a jug which happened to eland between
the coveted delicacies. .The handle was
just open enough to. let his body, in the
natural state, slip' cleverly through, but
t not sufficient ta let it pass whe puffed
out by the egg. ' In this position he had
swallowed the second egg. His snakeship
tlitia (V,nn1 tii.rtcolF nalila t n .nna Af
"retreat; and in floundering about to escape
from this novel stock, had caused the ac
t cident which bad aroused us, : I of course
, r proceeded at once to execute summary
. iustice UDOn the interlonp.r hut. thn fra
, . r -- r, -oc-
ne naa swallowed were a dead loss.
m m -- . , . ....
What stuff is sometimes sold' as tea
may be learned from a London commer
cial circular, wLlch says that recently 300
half-chests, of -sea-duet called scented nr.
" ange Pekoe siftings, were sold by auction.
:irfiAtittGrvH-'nn nvtnnt nff li imtv,.
iers, sad -part realised one penny per
:! pound, Adding that, it is a matter of con
siderable doubt whether this article is tea
' at all; it' is certainly utterly spurious nd
'- unfit to drink ; the leaf is m a great meas-
i. n ra AnmnncWl ff diK .no stMl nlintri anil
.if a magnet bo throat into a sample of the
same, on examination it will be found cov
, ered with small particles of metal.";
" PrFTT-KioHT millions of sheets of paper,
especially manufactured " for the Govern
ment currency-purposes,-'; have ! been
counted and given into the'poesesaion of
the Treasury Department
ckros.
every
"
er
"I
looked
was
to
over
peared
hy.
and
it
thing
all
upon
take
tier
else
so
Deen
fallen
when
there
be
made
and
brief
and
were
were
were
very
tr :ii:f:iTJ:i f ti fiir .., i .'..iszsu Jtir. ; -r.-.i.: - , j ., ., .. .
. . -1 ." i .-:'.:..(- . . .''."'" - -
b
mm it
4-1
ha
IcCONNELLSYILLE, OHlb; FRIDAY, ' JUNE 16, 1871. -
NUMBER 11.
A Texas Snake Story. AUNT JEM'S BONNET.
. Dn4 yo ever watch a canary flying about
in its cagsttul tuning its head knowingly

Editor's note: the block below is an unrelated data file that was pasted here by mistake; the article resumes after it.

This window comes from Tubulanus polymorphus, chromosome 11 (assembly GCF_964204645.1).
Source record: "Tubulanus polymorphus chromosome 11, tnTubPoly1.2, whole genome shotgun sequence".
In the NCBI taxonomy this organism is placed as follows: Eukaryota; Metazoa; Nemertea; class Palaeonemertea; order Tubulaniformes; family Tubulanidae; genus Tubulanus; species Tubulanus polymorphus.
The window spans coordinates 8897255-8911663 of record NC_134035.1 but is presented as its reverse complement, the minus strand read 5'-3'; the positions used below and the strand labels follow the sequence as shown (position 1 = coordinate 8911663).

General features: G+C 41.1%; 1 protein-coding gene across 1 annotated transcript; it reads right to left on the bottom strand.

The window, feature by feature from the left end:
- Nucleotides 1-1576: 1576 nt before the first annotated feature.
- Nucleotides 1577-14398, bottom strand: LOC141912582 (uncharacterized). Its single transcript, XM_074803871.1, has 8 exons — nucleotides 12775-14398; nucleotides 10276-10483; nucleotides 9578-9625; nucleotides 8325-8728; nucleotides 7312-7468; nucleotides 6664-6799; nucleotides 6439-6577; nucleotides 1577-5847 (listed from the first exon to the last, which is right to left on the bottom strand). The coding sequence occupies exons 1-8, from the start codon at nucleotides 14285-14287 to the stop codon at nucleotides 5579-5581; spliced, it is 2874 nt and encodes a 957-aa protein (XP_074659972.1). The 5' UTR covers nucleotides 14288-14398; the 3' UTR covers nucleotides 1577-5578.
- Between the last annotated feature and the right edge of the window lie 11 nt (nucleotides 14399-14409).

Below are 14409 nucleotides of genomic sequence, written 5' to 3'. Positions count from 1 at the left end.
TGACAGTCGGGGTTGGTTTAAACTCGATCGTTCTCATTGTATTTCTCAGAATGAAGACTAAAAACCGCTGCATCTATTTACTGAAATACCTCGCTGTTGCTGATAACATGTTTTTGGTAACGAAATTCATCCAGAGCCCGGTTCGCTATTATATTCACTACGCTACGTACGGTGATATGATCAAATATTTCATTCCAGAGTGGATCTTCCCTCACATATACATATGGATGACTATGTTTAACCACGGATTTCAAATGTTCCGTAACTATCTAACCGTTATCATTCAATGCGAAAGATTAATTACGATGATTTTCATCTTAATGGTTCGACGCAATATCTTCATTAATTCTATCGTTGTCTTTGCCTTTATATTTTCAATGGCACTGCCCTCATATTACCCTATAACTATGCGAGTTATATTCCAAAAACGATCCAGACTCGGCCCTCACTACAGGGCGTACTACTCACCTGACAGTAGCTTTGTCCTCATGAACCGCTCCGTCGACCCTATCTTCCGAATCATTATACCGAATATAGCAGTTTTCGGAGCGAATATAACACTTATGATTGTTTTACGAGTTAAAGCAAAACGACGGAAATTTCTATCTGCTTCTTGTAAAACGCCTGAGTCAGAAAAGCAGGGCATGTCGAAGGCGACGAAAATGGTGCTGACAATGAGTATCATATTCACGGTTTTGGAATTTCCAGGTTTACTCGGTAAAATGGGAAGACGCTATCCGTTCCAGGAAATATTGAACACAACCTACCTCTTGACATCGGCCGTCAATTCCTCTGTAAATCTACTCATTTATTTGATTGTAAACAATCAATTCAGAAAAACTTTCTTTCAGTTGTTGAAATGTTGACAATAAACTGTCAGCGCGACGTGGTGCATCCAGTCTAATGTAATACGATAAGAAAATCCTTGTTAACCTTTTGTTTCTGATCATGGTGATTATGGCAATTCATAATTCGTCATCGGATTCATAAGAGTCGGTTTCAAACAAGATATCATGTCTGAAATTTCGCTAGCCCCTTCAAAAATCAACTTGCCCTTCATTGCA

from side to side, as if it were in deep med
itatioa upon some enbjoct 'through all its
restless hurry? Well, very much after
tht same fatbi.jt. Miss Jfmirjja Veer went
flitting about in the little drab house tinder
the hill one bright spring ' morning. She
shook out the white muslin curtains- with
a tender respect for their old age, audt ar
ranged them so that the darns should not
show, placed a cushion carefully over
danwcca-WroughiJbyJittle.feet in the seat
of the old-fashioned rockine-chair. and
dusted the tall clock in the corner as faith
fully as if its lone hand were not nilssinz.
In truth, that room was a sort of hospital
for disabled furniture; but then thel in
valids all had such a cory, well-carea-for
look that one never thought of noticing
their deficiencies : and the little brown-
eyed, browa-haired waean who bustled
abonVamong them was as bright and
cneery E.neaxi be. ,uut this day there
W;il an alrnv ved nmhJr tn lookin? nut from
the eyes, and now and then Miss Jemima
would come to a momentary pause in her
occupation, and strike an interrocatlon-1
Doiat attituda at ths-end of some mental
questtoi. fcAt iRsffchctopp d by one of
me wmuows, ana arew irom ner pocaet a
soiiewhat faded green and silver purse a
lean, dysppptic-lookine purse, that flopped